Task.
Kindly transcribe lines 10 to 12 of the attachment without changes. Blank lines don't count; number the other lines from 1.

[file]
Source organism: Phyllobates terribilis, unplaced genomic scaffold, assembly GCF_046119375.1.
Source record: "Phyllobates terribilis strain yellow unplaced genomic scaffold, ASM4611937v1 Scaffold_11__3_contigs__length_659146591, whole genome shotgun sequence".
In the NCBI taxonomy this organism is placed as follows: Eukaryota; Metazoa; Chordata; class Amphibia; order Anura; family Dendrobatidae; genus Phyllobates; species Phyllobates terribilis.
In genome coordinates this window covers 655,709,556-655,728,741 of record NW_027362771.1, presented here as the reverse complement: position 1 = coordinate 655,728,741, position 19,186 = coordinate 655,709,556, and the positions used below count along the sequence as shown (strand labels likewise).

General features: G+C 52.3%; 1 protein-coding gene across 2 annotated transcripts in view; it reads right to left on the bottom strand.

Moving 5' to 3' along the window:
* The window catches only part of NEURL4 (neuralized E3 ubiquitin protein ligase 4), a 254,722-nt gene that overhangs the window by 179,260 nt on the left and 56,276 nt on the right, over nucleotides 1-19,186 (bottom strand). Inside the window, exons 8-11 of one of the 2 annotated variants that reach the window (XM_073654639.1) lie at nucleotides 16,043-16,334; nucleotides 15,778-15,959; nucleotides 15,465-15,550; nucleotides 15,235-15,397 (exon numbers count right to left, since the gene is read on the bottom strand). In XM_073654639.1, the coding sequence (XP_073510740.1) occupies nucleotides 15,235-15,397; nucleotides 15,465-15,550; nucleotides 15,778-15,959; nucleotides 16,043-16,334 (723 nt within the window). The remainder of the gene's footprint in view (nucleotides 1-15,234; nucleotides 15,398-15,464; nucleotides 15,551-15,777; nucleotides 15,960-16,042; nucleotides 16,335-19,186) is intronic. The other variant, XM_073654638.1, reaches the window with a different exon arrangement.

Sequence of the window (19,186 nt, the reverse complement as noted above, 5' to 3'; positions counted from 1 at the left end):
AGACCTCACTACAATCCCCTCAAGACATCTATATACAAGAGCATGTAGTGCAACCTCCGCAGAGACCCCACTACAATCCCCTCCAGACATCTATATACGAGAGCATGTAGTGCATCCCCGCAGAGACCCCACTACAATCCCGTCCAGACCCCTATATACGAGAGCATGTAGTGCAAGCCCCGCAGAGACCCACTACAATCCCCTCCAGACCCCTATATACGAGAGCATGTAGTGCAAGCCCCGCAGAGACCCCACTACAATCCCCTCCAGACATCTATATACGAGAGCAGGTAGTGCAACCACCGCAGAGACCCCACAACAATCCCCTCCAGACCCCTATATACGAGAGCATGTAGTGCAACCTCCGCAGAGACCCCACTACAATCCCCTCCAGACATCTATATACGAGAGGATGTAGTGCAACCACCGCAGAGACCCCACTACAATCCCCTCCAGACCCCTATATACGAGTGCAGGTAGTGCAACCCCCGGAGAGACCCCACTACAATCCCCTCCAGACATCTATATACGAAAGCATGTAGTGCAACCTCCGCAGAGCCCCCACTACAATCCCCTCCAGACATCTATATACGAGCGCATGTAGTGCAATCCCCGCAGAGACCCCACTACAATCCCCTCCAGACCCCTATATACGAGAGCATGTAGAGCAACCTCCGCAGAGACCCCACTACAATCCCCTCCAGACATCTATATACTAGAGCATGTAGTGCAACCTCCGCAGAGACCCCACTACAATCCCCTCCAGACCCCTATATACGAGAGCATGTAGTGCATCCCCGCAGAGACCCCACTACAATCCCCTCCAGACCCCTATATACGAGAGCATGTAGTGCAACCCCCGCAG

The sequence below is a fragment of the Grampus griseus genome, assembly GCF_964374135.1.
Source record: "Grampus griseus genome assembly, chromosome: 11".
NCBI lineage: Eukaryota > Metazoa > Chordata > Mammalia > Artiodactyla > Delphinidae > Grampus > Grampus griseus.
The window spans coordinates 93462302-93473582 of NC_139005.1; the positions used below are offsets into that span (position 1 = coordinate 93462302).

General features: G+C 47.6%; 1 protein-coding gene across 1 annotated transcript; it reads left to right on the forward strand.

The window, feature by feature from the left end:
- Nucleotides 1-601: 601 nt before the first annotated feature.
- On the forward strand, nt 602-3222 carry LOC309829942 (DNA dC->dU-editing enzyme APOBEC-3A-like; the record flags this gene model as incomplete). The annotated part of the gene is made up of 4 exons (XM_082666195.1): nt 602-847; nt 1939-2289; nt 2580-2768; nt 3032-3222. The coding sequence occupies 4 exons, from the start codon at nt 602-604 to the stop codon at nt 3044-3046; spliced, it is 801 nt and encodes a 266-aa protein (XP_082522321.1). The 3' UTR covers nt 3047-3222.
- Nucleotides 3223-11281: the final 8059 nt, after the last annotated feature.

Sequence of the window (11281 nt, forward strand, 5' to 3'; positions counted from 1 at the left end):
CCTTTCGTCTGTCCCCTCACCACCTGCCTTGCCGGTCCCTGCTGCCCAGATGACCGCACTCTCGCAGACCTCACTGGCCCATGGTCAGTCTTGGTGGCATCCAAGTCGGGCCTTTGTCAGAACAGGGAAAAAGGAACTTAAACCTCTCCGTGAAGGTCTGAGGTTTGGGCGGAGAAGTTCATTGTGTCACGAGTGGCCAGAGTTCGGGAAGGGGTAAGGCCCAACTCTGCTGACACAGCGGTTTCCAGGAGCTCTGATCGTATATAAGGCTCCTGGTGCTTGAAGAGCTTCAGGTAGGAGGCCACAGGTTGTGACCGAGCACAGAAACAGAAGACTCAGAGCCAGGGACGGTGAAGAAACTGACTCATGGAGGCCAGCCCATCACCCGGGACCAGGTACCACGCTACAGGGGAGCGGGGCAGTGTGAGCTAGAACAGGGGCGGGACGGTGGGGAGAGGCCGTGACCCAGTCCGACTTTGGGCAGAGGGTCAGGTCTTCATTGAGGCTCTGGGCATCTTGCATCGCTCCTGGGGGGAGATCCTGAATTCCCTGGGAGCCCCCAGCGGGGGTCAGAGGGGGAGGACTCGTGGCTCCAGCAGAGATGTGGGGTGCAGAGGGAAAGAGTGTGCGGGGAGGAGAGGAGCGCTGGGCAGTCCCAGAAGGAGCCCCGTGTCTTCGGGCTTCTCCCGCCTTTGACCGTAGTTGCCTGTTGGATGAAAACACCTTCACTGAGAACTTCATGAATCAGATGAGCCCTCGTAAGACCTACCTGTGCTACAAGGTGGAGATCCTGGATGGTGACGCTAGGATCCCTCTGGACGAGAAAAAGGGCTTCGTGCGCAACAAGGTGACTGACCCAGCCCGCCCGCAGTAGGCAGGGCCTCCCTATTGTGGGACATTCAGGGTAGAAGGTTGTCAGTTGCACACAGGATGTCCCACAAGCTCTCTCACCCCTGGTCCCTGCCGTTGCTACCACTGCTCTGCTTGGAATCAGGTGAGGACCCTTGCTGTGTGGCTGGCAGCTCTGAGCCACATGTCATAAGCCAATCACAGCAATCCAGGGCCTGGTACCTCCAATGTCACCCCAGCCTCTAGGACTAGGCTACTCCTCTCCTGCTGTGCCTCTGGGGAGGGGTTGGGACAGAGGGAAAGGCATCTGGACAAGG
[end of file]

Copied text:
The sequence below is a fragment of the Grampus griseus genome, assembly GCF_964374135.1.
Source record: "Grampus griseus genome assembly, chromosome: 11".
NCBI lineage: Eukaryota > Metazoa > Chordata > Mammalia > Artiodactyla > Delphinidae > Grampus > Grampus griseus.